When the applicant is married but their spouse is not applying for Medicaid, the asset limit in most states (including California, Florida and Texas) for 2022 is $2,000 for the applicant spouse and $137,400 for the non-applicant spouse, also known as the community spouse. These limits also vary by state – in South Carolina the applicant can keep $2,000 but the non-applicant only $66,480; in Illinois the limits are $2,000 and $109,560; in New York it’s $16,800 and $137,400. The applicant spouse is allowed to transfer assets into the community spouse’s name up to that limit, which is just one of the strategies applicants can use to reduce assets in order to become Medicaid eligible. This is another complicated process and applicants would be advised to consult with a Certified Medicaid Planner before attempting to do this on their own.
Home Ownership Rules
The applicant’s primary home is the most important exempt asset for most people applying for HCBS Waivers. If the applicant is living in the home with a spouse, minor child, or child who is blind or disabled, it will not counted among the assets considered for the asset limit. There are home equity limits by state when it comes to Medicaid (the equity value of a home is the fair market value minus any debts on the home, like a mortgage). However, since some Waivers allow beneficiaries to live in assisted living residences, they may not live in their home and their home may count against them and disqualify them for Medicaid. This is a complicated area especially if a spouse or other family members lives in the home. It is advised to consult with a Medicaid expert in this situation.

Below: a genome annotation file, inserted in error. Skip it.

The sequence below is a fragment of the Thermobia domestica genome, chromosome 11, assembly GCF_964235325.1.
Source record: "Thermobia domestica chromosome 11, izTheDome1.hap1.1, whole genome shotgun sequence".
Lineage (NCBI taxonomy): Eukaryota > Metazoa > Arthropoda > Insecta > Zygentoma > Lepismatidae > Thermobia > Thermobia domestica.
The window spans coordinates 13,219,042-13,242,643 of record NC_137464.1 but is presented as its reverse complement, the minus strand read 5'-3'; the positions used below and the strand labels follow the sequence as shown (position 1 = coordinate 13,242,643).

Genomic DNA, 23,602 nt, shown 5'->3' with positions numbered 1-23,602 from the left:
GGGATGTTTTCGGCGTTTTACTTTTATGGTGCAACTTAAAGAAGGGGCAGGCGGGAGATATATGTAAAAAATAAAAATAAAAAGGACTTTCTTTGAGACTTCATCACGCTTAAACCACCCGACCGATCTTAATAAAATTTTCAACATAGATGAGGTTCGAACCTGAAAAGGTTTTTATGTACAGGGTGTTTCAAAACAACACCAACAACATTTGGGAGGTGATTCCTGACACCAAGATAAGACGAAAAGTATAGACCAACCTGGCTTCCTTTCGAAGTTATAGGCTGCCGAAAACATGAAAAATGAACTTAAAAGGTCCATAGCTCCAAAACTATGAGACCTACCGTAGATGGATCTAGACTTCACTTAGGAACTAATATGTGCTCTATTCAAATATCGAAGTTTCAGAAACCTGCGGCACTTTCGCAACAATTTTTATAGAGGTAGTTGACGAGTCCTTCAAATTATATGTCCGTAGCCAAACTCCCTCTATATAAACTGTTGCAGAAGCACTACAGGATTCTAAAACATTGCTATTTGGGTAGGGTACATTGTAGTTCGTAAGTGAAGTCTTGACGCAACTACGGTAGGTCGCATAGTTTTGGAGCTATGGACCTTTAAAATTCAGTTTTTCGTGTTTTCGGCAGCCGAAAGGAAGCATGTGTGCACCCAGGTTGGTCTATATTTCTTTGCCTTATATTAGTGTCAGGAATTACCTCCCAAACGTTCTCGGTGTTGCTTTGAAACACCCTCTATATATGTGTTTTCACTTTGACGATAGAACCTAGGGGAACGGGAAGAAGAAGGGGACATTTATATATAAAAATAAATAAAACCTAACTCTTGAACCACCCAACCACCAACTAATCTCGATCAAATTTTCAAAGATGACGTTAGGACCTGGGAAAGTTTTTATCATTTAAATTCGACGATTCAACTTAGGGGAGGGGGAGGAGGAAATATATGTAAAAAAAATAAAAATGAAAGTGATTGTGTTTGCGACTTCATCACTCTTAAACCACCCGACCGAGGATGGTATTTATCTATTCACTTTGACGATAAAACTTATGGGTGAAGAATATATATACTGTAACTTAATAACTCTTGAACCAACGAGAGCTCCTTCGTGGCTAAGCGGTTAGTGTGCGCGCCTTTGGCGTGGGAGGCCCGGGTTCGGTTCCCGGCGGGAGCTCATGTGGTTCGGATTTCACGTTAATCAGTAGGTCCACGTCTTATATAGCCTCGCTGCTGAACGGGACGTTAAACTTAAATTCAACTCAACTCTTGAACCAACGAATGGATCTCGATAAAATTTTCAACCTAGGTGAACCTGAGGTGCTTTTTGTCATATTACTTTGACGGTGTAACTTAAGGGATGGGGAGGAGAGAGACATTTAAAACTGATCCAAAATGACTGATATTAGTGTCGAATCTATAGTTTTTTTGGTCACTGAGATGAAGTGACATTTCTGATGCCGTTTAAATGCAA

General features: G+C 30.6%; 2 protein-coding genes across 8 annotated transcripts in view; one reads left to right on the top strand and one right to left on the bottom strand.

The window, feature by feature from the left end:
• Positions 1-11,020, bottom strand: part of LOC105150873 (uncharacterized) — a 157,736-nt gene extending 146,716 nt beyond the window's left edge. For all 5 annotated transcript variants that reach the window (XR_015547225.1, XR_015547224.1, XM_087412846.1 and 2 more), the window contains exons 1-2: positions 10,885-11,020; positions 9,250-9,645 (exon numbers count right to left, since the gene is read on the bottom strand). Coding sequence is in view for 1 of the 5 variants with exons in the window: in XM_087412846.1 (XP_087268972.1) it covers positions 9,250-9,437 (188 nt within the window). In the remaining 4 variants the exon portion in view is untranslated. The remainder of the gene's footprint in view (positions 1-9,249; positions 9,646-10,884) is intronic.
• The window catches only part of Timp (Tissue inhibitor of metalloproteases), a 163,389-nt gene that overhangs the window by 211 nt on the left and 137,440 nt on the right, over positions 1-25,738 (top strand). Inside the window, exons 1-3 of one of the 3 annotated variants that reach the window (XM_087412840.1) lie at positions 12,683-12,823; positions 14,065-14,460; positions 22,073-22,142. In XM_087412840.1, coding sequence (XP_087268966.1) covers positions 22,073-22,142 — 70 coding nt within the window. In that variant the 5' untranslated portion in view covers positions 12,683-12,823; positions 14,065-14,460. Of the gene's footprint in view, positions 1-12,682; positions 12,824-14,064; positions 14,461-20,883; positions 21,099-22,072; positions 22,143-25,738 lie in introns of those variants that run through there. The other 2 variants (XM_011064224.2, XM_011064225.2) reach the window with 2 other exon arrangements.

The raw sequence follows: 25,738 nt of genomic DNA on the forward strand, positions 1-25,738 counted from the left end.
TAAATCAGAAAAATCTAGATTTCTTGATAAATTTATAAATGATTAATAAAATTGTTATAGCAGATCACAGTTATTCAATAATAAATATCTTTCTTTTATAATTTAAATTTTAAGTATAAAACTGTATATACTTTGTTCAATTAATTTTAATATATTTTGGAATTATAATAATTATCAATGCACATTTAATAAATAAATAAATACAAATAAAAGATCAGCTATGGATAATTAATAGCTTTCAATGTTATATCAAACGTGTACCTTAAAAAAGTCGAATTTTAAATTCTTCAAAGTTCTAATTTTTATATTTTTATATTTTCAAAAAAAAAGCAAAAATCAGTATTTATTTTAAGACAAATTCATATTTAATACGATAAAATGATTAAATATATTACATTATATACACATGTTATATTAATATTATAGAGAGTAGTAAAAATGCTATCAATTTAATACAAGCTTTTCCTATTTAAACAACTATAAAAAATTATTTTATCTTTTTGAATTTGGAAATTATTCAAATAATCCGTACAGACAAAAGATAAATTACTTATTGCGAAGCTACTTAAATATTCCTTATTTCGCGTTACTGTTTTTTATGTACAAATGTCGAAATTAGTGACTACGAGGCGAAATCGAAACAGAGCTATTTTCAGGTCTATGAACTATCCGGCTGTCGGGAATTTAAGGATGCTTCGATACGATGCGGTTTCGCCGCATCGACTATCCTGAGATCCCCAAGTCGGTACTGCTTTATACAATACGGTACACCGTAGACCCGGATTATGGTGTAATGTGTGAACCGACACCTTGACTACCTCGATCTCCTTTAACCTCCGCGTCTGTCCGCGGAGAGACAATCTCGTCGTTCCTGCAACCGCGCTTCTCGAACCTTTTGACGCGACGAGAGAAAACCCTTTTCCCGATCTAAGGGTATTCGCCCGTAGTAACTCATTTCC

The 2022 income limits for HCBS Waiver eligibility vary in almost every state, although the federally-set maximum is $2,523 per month (which is 300% of the Federal Benefit Rate). Marital status and if one or both spouses is applying for a waiver also impact the income limit. For 2022 for single applicants in Florida and Texas, the income limit is the maximum $2,523 per month; for married applicants with both spouses applying it’s $5,046 per month (double the single limit); and for married applicants with just one spouse applying its $2,523. In California, the income limit is $1,481 per month; for married applicants with both spouses applying it’s $2,003 per month (double the single limit); and for married applicants with just one spouse applying it’s $1,481. In New York, the limit is $934 per month; for married applicants with both spouses applying it’s $1,367 per month (double the single limit); and for married applicants with just one spouse applying its $934. As you can see in these examples, the income for the non-applicant spouse never impacts the income limit when only one partner in a married couple is applying.